The economic outlook keeps improving, and yet mortgage rates remain at all-time lows. Rates ticked down this week, matching a record low set two weeks ago, according to a Bankrate survey released Wednesday.
The average cost of a 30-year fixed-rate mortgage dropped to 2.95 percent from last week’s 2.96 percent in Bankrate’s national survey of lenders. The 15-year fixed also tied a record, dropping to 2.37 percent. Bankrate includes origination points and other fees in its figure. The 30-year fixed-rate loans in this week’s survey included an average total of 0.3 discount and origination points.
Mortgage rates have been in steady decline since the coronavirus recession struck in the spring of 2020, a trend that has helped drive the surprisingly strong housing market. The continued drop in mortgage rates reflects mixed signals from the economy. The latest spike in coronavirus cases undermined hopeful signs that COVID-19 vaccines soon will curb the pandemic, and the economic recovery so far has been uneven and incomplete.
In one sign of optimism, the 10-year Treasury yield, a key indicator for mortgage rates, topped 1 percent Wednesday. That marked the first time since March that the benchmark rate rose above 1 percent. The move was possibly spurred by Democrats’ strong showing in the Georgia runoffs for two seats in the U.S. Senate — should Democrats win control of the Senate, the logic goes, a generous stimulus bill will follow.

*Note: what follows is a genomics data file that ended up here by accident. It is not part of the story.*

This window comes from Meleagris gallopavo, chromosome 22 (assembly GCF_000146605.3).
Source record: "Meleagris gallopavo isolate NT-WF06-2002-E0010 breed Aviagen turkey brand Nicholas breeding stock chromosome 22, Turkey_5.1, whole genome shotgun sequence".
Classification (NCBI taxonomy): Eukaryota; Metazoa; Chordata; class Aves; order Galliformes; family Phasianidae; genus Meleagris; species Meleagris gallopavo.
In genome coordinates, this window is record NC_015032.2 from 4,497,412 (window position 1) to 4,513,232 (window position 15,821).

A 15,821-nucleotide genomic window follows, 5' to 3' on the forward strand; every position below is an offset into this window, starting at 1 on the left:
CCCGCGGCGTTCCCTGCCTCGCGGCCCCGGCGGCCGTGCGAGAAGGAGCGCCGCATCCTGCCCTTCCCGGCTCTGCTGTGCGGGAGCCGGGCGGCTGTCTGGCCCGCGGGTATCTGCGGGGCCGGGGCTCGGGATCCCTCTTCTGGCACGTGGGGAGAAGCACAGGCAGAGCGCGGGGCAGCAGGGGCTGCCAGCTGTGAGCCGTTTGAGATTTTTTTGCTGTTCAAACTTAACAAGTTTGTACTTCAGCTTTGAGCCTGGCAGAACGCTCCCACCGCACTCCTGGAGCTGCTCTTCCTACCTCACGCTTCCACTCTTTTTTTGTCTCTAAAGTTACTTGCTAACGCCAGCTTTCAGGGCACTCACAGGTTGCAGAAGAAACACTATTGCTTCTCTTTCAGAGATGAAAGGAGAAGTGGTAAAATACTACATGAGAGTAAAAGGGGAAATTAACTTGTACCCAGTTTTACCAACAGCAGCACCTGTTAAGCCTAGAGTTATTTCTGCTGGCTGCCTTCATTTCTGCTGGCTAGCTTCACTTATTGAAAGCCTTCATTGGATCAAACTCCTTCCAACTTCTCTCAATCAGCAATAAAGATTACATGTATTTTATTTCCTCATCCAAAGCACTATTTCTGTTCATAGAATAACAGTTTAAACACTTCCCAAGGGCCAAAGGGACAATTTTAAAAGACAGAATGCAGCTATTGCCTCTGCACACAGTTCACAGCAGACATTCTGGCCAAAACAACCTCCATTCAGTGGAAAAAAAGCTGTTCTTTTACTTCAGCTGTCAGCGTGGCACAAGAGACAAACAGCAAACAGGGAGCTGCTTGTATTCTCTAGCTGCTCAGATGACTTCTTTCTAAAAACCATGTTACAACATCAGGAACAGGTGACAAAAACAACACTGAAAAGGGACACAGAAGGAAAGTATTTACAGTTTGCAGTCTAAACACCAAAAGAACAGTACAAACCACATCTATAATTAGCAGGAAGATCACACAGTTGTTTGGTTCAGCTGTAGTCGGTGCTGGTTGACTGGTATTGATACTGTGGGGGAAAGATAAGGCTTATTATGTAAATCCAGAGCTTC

“Mortgage rates should rise on the Treasury surpassing 1 percent and improved prospects on another round of stimulus,” says Ralph McLaughlin, chief economist at Haus.com.
Fully 77 percent of mortgage experts polled by Bankrate expect rates to rise in the coming week, while 15 percent expect rates to go fall. Greg McBride, CFA, Bankrate chief financial analyst, is among those who think rates will head up in the coming days. However, he’s uncertain whether the trend will last.
“Investors are pricing in the expectation of more stimulus, potentially stronger economic growth and most importantly higher inflation,” he says. “Whether or not this all comes to pass will be an open question for months to come.”